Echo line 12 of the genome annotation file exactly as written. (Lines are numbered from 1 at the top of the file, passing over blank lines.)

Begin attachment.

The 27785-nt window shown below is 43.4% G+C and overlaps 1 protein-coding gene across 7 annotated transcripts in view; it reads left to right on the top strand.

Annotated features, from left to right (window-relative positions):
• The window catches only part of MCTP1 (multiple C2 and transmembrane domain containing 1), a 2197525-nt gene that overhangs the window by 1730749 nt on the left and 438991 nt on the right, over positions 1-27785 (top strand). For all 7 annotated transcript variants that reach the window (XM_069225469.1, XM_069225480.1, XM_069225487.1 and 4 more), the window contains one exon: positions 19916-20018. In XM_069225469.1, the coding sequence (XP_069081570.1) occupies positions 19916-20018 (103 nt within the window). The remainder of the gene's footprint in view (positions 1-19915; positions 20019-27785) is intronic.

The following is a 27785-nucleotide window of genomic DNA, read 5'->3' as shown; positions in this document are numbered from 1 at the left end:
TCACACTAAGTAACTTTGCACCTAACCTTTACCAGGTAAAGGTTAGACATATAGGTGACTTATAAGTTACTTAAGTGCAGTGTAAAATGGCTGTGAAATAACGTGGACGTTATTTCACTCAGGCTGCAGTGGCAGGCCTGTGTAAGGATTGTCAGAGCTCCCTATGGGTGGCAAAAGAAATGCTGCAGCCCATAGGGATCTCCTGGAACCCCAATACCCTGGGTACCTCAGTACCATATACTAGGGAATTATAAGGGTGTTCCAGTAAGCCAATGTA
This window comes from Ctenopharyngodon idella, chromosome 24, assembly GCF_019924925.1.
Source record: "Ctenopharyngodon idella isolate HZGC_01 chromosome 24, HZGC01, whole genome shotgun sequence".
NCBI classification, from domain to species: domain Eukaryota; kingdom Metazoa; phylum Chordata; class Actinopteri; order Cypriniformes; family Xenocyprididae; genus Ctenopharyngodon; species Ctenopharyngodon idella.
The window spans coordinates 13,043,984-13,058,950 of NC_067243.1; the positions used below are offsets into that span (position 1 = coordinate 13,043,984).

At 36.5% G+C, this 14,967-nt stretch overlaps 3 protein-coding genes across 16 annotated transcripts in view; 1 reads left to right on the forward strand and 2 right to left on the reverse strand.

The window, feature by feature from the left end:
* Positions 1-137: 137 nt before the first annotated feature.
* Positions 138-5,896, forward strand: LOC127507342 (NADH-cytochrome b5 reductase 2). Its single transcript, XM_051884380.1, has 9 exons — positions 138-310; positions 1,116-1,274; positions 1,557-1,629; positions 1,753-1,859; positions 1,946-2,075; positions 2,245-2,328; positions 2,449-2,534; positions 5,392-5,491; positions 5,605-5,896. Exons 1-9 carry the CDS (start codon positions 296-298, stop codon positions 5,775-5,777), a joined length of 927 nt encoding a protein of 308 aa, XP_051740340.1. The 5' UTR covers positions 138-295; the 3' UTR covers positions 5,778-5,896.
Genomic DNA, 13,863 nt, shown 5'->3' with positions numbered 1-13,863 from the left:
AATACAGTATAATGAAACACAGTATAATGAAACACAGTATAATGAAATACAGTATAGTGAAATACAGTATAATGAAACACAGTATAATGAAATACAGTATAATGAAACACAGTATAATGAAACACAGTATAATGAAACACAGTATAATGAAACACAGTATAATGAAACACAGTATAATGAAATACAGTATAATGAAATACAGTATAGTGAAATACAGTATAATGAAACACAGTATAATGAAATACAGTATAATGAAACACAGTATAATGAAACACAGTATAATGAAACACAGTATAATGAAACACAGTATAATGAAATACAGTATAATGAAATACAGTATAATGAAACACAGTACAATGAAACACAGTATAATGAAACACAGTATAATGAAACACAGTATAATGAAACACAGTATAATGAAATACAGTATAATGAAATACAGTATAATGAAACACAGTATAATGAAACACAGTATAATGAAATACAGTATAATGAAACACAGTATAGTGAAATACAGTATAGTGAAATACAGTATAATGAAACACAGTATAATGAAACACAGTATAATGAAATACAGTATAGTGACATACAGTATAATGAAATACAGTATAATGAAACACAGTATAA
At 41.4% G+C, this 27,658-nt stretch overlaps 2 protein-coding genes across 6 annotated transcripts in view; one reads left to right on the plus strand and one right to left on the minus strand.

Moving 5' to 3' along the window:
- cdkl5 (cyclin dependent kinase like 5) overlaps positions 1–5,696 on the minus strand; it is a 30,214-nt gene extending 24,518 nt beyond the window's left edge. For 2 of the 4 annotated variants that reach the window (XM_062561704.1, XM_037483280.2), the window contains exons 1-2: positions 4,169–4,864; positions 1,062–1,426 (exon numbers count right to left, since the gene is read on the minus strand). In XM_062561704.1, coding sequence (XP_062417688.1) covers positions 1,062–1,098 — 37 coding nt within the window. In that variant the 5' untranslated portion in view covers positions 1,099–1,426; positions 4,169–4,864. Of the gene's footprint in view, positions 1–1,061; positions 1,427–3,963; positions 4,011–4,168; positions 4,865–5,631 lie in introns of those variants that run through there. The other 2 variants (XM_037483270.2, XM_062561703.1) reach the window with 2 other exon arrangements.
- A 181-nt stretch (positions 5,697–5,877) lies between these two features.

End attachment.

* Positions 1-137: 137 nt before the first annotated feature.